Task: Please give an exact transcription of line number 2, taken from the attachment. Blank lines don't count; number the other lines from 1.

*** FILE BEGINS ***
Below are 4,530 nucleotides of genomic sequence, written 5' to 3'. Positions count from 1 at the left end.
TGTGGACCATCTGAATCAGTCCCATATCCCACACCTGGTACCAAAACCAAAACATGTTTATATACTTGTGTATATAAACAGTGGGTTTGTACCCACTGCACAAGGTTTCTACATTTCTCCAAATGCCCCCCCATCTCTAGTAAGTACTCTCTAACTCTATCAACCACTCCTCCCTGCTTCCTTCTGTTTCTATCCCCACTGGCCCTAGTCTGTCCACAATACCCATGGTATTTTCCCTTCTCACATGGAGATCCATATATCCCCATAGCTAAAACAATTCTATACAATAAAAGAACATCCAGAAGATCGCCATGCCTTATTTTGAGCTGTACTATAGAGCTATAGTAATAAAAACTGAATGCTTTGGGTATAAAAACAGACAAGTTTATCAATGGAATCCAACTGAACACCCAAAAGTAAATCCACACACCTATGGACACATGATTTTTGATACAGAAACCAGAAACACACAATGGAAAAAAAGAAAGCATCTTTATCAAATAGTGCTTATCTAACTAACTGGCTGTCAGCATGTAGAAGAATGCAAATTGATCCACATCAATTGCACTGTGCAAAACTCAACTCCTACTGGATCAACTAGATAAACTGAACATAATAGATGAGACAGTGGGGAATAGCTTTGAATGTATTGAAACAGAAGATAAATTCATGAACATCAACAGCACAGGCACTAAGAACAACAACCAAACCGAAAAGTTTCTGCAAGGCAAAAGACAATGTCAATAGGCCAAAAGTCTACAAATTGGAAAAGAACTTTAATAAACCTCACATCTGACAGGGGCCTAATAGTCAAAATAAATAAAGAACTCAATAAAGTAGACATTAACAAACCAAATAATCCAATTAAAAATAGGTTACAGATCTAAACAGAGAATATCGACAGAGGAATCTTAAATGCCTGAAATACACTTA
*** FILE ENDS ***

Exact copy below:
TGTGGACCATCTGAATCAGTCCCATATCCCACACCTGGTACCAAAACCAAAACATGTTTATATACTTGTGTATATAAACAGTGGGTTTGTACCCACTGCACAAGGTTTCTACATTTCTCCAAATGCCCCCCCATCTCTAGTAAGTACTCTCTAACTCTATCAACCACTCCTCCCTGCTTCCTTCTGTTTCTATCCCCACTGGCCCTAGTCTGTCCACAATACCCATGGTATTTTCCCTTCTCACATGGAGATCCATATATCCCCATAGCTAAAACAATTCTATACAATAAAAGAACATCCAGAAGATCGCCATGCCTTATTTTGAGCTGTACTATAGAGCTATAGTAATAAAAACTGAATGCTTTGGGTATAAAAACAGACAAGTTTATCAATGGAATCCAACTGAACACCCAAAAGTAAATCCACACACCTATGGACACATGATTTTTGATACAGAAACCAGAAACACACAATGGAAAAAAAGAAAGCATCTTTATCAAATAGTGCTTATCTAACTAACTGGCTGTCAGCATGTAGAAGAATGCAAATTGATCCACATCAATTGCACTGTGCAAAACTCAACTCCTACTGGATCAACTAGATAAACTGAACATAATAGATGAGACAGTGGGGAATAGCTTTGAATGTATTGAAACAGAAGATAAATTCATGAACATCAACAGCACAGGCACTAAGAACAACAACCAAACCGAAAAGTTTCTGCAAGGCAAAAGACAATGTCAATAGGCCAAAAGTCTACAAATTGGAAAAGAACTTTAATAAACCTCACATCTGACAGGGGCCTAATAGTCAAAATAAATAAAGAACTCAATAAAGTAGACATTAACAAACCAAATAATCCAATTAAAAATAGGTTACAGATCTAAACAGAGAATATCGACAGAGGAATCTTAAATGCCTGAAATACACTTA